An interview with V. Montgomery(1983)
Exuberant tenor sax man Eddie ‘Lockjaw’ Davis has been a frequent visitor to Britain since his first tour of the UK as the featured soloist with Count Basie. He will return to England for three weeks in April. Jaws is never at a loss for words and will gladly speak his mind on any subject over his ubiquitous Scotch and milk.
Although Jaws always gives a good performance, he is usually at his best when pitted against another tenor man. In addition to his classic confrontations with Johnny Griffin, Jaws has recorded live or in the studio with Paul Gonsalves, Arnett Cobb, Coleman Hawkins and Buddy Tate. Jaws and Ben Webster also recorded in England during the late Sixties in the somewhat unlikely company of Eddie Miller, Bud Freeman and the late Alex Welsh. “That was a ball. We did that in’67 – there was also a tour of several towns in the Midlands. Ben wrote the charts although he wasn’t an arranger. I think the original idea was to present four different styles of tenor side by side – but it turned into combat! Every man for himself as he tried to show who had it over everybody – I came out on top, of course, but we all got along well. I learned a lot from playing with those guys. Ben Webster and Eddie Miller were going strong when I was just a kid. The album is pretty good – it’s on the Fontana label.”
Jaws also collaborated with the late Sonny Stitt on several occasions during the sixties and seventies. Their last gig together took place two weeks before Sonny died in the summer of 1981: “He looked terrible – tired. His playing sounded tired too – tired… like a sick man. He wasn’t playing badly, but he was playing as if he was homing in on radar – sticking to what he knew was safe. I asked Sonny, ” Are you drinking again?” and he said, “No.” He had this big blister or boil on his chin, and I told him he should go to the hospital to have it seen to, but he said that it was just a boil and he felt fine. He went off to Japan. Two weeks later, they sent him home – he goes into hospital. The doctors lanced the boil and found it was malignant… he had a rare form of blood cancer and it spread – there was nothing they could do for him – they couldn’t detect it before it was too late. Jimmy Forrest went the same way – just suddenly.”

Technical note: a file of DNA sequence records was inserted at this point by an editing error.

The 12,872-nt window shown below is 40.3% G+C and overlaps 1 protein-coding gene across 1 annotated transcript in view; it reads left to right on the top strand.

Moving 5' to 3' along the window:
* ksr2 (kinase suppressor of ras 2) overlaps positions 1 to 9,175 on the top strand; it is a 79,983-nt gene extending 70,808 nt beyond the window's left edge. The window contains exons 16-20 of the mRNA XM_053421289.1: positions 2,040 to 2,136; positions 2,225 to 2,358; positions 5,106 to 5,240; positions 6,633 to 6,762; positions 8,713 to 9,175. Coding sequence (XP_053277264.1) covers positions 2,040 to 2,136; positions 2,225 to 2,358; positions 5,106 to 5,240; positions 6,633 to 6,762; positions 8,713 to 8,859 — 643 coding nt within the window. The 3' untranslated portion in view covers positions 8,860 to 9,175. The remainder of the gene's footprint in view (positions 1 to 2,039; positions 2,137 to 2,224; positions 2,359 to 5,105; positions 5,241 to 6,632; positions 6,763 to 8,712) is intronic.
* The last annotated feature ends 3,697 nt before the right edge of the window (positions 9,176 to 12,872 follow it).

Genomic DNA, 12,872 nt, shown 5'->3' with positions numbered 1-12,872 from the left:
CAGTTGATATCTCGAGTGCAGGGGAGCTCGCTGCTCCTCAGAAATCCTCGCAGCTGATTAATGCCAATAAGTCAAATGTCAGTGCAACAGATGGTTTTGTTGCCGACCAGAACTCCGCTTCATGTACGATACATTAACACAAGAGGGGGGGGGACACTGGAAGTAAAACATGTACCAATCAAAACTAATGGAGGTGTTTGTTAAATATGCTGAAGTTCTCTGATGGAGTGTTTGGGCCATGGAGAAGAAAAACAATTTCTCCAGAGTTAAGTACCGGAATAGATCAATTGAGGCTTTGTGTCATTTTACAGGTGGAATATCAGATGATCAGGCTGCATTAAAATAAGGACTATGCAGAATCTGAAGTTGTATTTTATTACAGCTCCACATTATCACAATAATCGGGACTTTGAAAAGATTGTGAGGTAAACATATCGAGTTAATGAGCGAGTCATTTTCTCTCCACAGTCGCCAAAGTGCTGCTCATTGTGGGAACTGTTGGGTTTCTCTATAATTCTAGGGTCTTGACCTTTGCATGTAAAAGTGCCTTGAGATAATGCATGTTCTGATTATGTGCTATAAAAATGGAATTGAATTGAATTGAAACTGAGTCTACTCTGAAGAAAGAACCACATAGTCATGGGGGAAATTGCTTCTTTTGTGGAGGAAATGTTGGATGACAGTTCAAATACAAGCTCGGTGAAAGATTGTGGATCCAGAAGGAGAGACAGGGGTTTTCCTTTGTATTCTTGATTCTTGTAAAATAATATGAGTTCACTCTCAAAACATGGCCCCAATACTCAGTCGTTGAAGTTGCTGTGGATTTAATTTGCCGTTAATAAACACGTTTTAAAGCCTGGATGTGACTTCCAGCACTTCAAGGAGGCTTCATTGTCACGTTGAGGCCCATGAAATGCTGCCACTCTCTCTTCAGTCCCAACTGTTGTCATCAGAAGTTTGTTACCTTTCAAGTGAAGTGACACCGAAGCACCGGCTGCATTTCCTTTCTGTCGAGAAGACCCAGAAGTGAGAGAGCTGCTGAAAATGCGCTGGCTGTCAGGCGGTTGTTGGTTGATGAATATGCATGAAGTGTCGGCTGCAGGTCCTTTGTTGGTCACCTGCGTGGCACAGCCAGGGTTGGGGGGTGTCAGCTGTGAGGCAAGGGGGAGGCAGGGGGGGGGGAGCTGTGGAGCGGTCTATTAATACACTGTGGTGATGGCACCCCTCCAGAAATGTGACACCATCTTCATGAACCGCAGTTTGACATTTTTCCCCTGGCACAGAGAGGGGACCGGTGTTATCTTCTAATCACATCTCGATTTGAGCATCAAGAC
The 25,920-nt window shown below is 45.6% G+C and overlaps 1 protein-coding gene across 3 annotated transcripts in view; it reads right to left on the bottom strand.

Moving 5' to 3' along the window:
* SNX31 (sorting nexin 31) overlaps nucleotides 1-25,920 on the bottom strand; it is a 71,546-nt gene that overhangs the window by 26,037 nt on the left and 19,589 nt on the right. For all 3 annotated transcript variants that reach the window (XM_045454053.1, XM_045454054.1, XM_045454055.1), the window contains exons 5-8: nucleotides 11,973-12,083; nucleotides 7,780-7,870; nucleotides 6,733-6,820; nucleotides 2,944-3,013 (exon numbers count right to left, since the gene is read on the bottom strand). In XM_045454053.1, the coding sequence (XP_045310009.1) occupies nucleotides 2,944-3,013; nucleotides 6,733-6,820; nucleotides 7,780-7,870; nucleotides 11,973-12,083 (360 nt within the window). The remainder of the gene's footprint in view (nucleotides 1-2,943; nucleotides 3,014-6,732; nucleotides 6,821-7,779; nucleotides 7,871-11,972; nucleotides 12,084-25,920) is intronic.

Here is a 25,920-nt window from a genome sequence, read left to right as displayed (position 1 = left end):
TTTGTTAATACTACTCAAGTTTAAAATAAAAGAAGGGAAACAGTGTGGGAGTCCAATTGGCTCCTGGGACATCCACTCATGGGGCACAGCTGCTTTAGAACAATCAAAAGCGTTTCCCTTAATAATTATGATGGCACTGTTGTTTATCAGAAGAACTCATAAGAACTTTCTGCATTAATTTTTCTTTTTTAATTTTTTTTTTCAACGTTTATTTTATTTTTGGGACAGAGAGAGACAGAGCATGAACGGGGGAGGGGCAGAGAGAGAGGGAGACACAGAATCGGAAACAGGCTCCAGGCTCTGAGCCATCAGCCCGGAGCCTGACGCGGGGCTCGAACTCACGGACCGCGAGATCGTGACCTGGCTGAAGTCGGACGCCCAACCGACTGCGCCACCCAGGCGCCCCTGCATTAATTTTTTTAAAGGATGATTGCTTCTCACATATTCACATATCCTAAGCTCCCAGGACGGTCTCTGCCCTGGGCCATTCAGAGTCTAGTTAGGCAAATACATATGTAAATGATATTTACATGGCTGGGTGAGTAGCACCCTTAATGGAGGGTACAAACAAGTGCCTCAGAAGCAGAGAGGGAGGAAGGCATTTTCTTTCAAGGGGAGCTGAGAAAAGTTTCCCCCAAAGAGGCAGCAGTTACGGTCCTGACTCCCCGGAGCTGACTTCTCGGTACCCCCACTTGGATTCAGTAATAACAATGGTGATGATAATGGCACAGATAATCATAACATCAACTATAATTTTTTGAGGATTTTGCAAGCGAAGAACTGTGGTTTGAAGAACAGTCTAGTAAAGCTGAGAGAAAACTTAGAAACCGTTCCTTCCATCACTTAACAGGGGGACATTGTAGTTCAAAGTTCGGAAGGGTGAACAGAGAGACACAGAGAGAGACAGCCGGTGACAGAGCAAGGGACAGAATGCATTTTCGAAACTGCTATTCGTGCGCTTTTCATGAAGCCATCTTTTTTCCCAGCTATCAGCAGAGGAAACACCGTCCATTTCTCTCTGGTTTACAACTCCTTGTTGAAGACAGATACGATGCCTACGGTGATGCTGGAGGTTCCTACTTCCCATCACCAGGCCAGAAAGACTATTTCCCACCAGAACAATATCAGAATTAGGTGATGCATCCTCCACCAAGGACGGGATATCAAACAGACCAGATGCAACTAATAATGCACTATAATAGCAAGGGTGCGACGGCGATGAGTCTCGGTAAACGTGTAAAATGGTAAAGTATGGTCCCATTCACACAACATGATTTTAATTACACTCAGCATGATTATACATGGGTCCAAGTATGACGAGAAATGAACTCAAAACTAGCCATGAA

As a native of New York, Jaws was able to understudy and analyze the styles of all the great tenors who were based in the Apple during the forties. “I used to hang out with Ben Webster – people used to call me ‘Little Ben.’ “I was fortunate to grow up in New York because I was able to hear all of the musicians and bands. Other cities had their own schools of jazz – Chicago, New Orleans, Kansas city – but New York was the center of it all. Musicians went there because you hadn’t really made it until you had made it in New York. People talk about West Coast jazz – but there wasn’t all the much jazz in California – Los Angeles has always been five years behind the trends in New York.”
“There use to be so many places in New York where you could hear music. There were the theatres, like the Paramount, all the clubs on 52nd Street, in the Village, in Harlem. And then you had the ballrooms, like the Savoy which had two bandstands. You could walk down 125th Street at night and not worry about your safety.”
Jaws began his professional career in Philadelphia, where it cost 25 dollars less to join the Musicians Union than in New York. As a member of the Philadelphia Local, he joined his first big band, which he played an extended engagement in Atlantic City. “so here I was, earning 28 dollars a week. I stayed in a kitchenette hotel – 7 dollars a week! You put a quarter in the gas range and got three hours of gas to work with – I saved 5 dollars a week. I went back to New York as a transfer member in New York – where I was born. Then I started working down in the Village at different joints – the Carnival, the Village this or something. I was in this group – Bud Powell was on piano, Norman Keenan on bass, Les Payne on drums, George Stovall on trumpet, Rudy Williams on baritone and tenor. Cootie Williams came around one night and hird five of us – George Stovall, Bud Powell, Les Payne, the bass player and me. We joined Cootie Williams’ band in Octoer 1943. Now I’m in New York, working at the Savoy – earning 42 dollars a week! That was the beginning.”
“Cootie was a beautiful cat – still is. I got along well with him. He had a personality problem when he was with Ellington, but his health was bothering him then – he had trouble with his liver and prostate problems. As an employer, he was good to his sidemen. Musically his band was way ahead of the others. Thelonius Monk and Tadd Dameron were arranging for him. Epistrophy was or theme song. That was part of the reason why the band wasn’t as successful as it should have been. The music was over a lot of people’s heads. The dancers would hear us and stop.”